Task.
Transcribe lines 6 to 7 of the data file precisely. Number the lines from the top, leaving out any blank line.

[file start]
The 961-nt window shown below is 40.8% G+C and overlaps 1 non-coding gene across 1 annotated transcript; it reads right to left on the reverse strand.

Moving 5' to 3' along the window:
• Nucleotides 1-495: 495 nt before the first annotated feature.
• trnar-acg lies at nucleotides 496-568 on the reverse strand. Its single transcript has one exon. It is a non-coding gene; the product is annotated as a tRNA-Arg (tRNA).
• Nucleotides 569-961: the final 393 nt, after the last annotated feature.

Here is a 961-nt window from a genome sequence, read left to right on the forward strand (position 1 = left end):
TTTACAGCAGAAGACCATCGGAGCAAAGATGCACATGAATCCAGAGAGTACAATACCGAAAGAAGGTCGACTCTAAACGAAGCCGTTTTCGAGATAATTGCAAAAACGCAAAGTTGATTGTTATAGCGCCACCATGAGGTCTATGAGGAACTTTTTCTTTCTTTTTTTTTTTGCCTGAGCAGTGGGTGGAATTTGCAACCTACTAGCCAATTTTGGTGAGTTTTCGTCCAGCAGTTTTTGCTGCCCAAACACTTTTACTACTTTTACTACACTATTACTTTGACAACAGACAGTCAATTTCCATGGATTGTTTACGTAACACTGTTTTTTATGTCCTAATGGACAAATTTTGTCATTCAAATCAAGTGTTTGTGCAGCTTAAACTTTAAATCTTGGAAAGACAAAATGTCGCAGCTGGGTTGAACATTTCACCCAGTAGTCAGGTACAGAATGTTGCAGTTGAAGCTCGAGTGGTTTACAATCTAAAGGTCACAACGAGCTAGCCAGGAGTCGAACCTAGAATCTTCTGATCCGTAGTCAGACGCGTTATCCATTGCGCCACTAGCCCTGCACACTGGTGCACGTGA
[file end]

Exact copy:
Here is a 961-nt window from a genome sequence, read left to right on the forward strand (position 1 = left end):
TTTACAGCAGAAGACCATCGGAGCAAAGATGCACATGAATCCAGAGAGTACAATACCGAAAGAAGGTCGACTCTAAACGAAGCCGTTTTCGAGATAATTGCAAAAACGCAAAGTTGATTGTTATAGCGCCACCATGAGGTCTATGAGGAACTTTTTCTTTCTTTTTTTTTTTGCCTGAGCAGTGGGTGGAATTTGCAACCTACTAGCCAATTTTGGTGAGTTTTCGTCCAGCAGTTTTTGCTGCCCAAACACTTTTACTACTTTTACTACACTATTACTTTGACAACAGACAGTCAATTTCCATGGATTGTTTACGTAACACTGTTTTTTATGTCCTAATGGACAAATTTTGTCATTCAAATCAAGTGTTTGTGCAGCTTAAACTTTAAATCTTGGAAAGACAAAATGTCGCAGCTGGGTTGAACATTTCACCCAGTAGTCAGGTACAGAATGTTGCAGTTGAAGCTCGAGTGGTTTACAATCTAAAGGTCACAACGAGCTAGCCAGGAGTCGAACCTAGAATCTTCTGATCCGTAGTCAGACGCGTTATCCATTGCGCCACTAGCCCTGCACACTGGTGCACGTGA